Last week, Maine’s Governor Paul LePage vetoed a bill to implement rules for recreational marijuana sales that took legislators nine months to put together. He explained that after speaking to Jeff Sessions, the U.S. attorney general, that vetoing the bill was the right move considering that marijuana is still illegal federally and listed as a Schedule 1 drug.
Maine’s House had a chance to overturn his veto but needed to get a 2/3 vote in favor of overturning LePage’s decision. That did not happen, and so there is a moratorium on recreational marijuana sales that extends to February 1st of next year and could easily be extended beyond that. Marijuana consumption is nothing new. What have these politicians been missing that they can justify not adhering to the will of the people?
AUGUSTA — The Maine House voted Monday to sustain Gov. Paul LePage’s veto of a bill that would create the legal framework for retail sales of recreational marijuana.
The bill was the result of more than nine months of work by a special committee tasked with implementing the law that voters narrowly approved last November, putting Maine among the eight states and the District of Columbia that had legalized the adult use of marijuana. The 74-62 vote Monday fell 17 votes short of the two-thirds margin required to overturn LePage’s veto.
The path forward for the ballot-box law remains unclear, with the current moratorium on recreational sales expiring Feb. 1. The Legislature reconvenes in January and could pass legislation then, but it’s uncertain whether the political dynamic will change enough in the next two months for an implementation law to be passed or the moratorium to be extended. If neither occurs, the ballot box law would take effect, a prospect that some lawmakers find alarming.
“I feel like we legalized gasoline, but not gas stations,” said Rep. Martin Grohman, a Biddeford independent.
Sen. Roger Katz, R-Augusta, co-chairman of the special legislative committee that wrote the implementation bill, is unsure what the next steps will be.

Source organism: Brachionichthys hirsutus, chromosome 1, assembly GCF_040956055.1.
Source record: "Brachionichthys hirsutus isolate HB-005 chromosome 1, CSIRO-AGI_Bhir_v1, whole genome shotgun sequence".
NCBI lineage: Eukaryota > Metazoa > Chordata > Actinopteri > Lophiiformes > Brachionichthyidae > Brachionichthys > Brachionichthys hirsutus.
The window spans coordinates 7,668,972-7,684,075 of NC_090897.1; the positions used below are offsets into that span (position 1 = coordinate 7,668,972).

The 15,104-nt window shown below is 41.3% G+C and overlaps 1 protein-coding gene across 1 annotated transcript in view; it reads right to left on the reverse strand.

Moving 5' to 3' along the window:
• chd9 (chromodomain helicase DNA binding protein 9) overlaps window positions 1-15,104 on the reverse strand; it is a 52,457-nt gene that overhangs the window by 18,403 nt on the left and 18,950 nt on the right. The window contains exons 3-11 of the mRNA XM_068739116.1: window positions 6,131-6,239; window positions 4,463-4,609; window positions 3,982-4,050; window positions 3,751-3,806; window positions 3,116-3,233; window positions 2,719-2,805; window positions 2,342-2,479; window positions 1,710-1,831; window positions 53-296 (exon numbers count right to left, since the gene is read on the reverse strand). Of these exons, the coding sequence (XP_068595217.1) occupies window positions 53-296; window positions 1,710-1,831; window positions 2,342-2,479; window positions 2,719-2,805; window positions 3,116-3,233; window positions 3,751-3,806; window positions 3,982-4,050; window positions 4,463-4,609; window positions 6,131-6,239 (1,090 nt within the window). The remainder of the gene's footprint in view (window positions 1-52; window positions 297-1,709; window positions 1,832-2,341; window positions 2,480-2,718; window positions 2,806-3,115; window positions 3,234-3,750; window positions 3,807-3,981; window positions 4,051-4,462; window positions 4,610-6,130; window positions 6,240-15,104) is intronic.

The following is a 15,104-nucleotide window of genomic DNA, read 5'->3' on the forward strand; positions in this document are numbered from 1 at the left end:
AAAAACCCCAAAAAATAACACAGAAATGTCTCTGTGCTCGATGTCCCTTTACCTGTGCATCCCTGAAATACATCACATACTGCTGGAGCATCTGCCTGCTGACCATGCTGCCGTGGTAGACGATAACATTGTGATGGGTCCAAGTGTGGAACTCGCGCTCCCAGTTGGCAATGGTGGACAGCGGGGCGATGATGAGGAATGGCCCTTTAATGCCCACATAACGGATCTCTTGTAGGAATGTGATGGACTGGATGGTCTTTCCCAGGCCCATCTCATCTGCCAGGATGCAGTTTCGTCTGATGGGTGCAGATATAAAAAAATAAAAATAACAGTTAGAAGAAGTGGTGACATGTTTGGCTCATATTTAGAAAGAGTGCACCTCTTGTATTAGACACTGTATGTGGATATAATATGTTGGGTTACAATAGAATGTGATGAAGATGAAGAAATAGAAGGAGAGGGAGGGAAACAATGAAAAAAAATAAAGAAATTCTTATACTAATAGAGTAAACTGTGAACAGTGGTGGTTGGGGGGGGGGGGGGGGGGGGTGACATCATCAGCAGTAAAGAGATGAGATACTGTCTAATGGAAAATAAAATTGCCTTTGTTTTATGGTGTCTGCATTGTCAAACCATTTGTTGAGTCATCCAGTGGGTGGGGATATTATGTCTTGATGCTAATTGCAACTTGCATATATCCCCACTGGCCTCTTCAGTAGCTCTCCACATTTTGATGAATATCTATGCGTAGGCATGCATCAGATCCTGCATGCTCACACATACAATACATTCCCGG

“You know, 74-62 is a good victory in a basketball game, but it’s not enough to overcome a veto,” Katz said after the House vote. “We will regroup and we will sit around and try to figure out where the heck we go from here, and I hope somebody has some bright ideas because right now I don’t have any.”
Katz said the bill as passed by the 17-member Special Committee on Marijuana Implementation, which remains an active committee, was crafted with the state’s voters in mind.
“We recognize that almost half the people of the state of Maine voted against this,” Katz said. “So at every turn we made a conscious effort to keep this bill as conservative as possible.”
Among its provisions, the bill required those licensed to sell recreational marijuana to be Maine residents and mandated that companies set up to produce commercial marijuana have majority Maine ownership; prohibited sales via the internet or at drive-thru windows; and set up a tax structure that included money to increase the number of drug recognition officers in Maine law enforcement, an effort meant to prevent and prosecute illegal impaired driving.
By failing to pass legislation, “we are driving people to the illegal dealer on the street corner,” Katz said.
Although Maine was among the first states to pass a medical marijuana law, the drug remains illegal at the federal level, a key reason that LePage cited in vetoing the recreational regulation measure, which passed the Legislature in October with bipartisan support.
In his veto letter, LePage also said the bill sets unrealistic time lines for launching the market, fails to address shortcomings in the medical marijuana program, creates a confusing regulatory system, and might not generate enough tax revenue to cover the cost of market implementation or regulation. In short, he dismissed the bill as a risky, inconsistent, expensive rush job.
While campaigning for re-election in 2014, LePage said that if voters approved legal marijuana he would support that decision. But he backed away from that in his veto letter, writing, “Until I clearly understand how the federal government intends to treat states that seek to legalize marijuana, I cannot in good conscience support any scheme in state law to implement expansion of legal marijuana in Maine.”